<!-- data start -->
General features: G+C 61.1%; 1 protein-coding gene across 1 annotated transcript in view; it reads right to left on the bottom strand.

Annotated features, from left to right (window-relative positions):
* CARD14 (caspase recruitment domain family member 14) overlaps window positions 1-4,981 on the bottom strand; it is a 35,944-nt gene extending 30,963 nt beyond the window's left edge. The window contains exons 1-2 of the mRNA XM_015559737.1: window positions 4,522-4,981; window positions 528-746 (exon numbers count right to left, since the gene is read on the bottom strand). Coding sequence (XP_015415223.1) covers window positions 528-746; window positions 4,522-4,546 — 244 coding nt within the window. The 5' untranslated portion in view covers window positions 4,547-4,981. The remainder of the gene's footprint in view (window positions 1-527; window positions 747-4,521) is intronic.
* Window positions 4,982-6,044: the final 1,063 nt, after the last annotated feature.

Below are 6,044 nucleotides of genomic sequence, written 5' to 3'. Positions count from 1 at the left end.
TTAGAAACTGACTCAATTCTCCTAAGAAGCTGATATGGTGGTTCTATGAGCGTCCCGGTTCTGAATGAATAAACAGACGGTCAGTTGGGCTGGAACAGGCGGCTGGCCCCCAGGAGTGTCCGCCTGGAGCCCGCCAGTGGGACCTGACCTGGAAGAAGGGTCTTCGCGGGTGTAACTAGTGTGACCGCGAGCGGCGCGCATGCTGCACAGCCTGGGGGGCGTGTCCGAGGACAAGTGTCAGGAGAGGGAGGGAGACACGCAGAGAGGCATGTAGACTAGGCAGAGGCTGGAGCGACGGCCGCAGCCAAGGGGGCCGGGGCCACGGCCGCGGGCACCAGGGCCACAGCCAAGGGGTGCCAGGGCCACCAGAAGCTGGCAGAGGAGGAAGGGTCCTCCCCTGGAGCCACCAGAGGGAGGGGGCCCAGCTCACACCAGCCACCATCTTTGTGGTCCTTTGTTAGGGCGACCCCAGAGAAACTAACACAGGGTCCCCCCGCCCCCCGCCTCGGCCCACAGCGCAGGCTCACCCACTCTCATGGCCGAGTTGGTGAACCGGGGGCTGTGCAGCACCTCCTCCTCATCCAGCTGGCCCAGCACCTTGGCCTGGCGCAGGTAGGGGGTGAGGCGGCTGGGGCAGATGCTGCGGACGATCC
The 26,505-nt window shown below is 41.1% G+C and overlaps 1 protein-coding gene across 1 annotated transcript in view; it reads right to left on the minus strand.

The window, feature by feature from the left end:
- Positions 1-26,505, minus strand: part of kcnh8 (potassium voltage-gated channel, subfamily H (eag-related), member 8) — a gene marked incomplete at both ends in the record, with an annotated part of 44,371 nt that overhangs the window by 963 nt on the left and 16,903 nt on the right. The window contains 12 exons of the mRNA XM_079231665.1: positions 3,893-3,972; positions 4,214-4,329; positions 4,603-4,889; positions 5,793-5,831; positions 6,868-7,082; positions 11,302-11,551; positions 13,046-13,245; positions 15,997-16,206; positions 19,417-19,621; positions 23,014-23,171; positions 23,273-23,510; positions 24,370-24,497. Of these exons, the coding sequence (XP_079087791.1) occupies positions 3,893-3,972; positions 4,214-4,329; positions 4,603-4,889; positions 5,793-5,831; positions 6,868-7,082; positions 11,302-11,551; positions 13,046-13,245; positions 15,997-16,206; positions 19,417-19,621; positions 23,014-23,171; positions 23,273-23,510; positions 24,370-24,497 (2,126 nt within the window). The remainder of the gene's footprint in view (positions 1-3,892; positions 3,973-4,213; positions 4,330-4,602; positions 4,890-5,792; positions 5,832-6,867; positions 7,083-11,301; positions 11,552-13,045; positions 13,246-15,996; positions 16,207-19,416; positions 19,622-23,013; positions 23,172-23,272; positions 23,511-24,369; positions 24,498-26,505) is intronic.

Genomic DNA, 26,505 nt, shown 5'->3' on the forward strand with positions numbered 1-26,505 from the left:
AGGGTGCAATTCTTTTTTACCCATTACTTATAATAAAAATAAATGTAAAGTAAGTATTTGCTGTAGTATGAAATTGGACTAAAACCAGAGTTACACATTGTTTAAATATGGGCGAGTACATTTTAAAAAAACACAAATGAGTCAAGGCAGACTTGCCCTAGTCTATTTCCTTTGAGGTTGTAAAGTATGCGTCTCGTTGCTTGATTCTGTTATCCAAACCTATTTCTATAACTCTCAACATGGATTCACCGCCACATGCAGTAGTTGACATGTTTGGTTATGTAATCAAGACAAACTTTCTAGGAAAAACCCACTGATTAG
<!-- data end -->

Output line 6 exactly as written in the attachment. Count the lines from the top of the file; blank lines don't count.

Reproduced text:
TTAGAAACTGACTCAATTCTCCTAAGAAGCTGATATGGTGGTTCTATGAGCGTCCCGGTTCTGAATGAATAAACAGACGGTCAGTTGGGCTGGAACAGGCGGCTGGCCCCCAGGAGTGTCCGCCTGGAGCCCGCCAGTGGGACCTGACCTGGAAGAAGGGTCTTCGCGGGTGTAACTAGTGTGACCGCGAGCGGCGCGCATGCTGCACAGCCTGGGGGGCGTGTCCGAGGACAAGTGTCAGGAGAGGGAGGGAGACACGCAGAGAGGCATGTAGACTAGGCAGAGGCTGGAGCGACGGCCGCAGCCAAGGGGGCCGGGGCCACGGCCGCGGGCACCAGGGCCACAGCCAAGGGGTGCCAGGGCCACCAGAAGCTGGCAGAGGAGGAAGGGTCCTCCCCTGGAGCCACCAGAGGGAGGGGGCCCAGCTCACACCAGCCACCATCTTTGTGGTCCTTTGTTAGGGCGACCCCAGAGAAACTAACACAGGGTCCCCCCGCCCCCCGCCTCGGCCCACAGCGCAGGCTCACCCACTCTCATGGCCGAGTTGGTGAACCGGGGGCTGTGCAGCACCTCCTCCTCATCCAGCTGGCCCAGCACCTTGGCCTGGCGCAGGTAGGGGGTGAGGCGGCTGGGGCAGATGCTGCGGACGATCC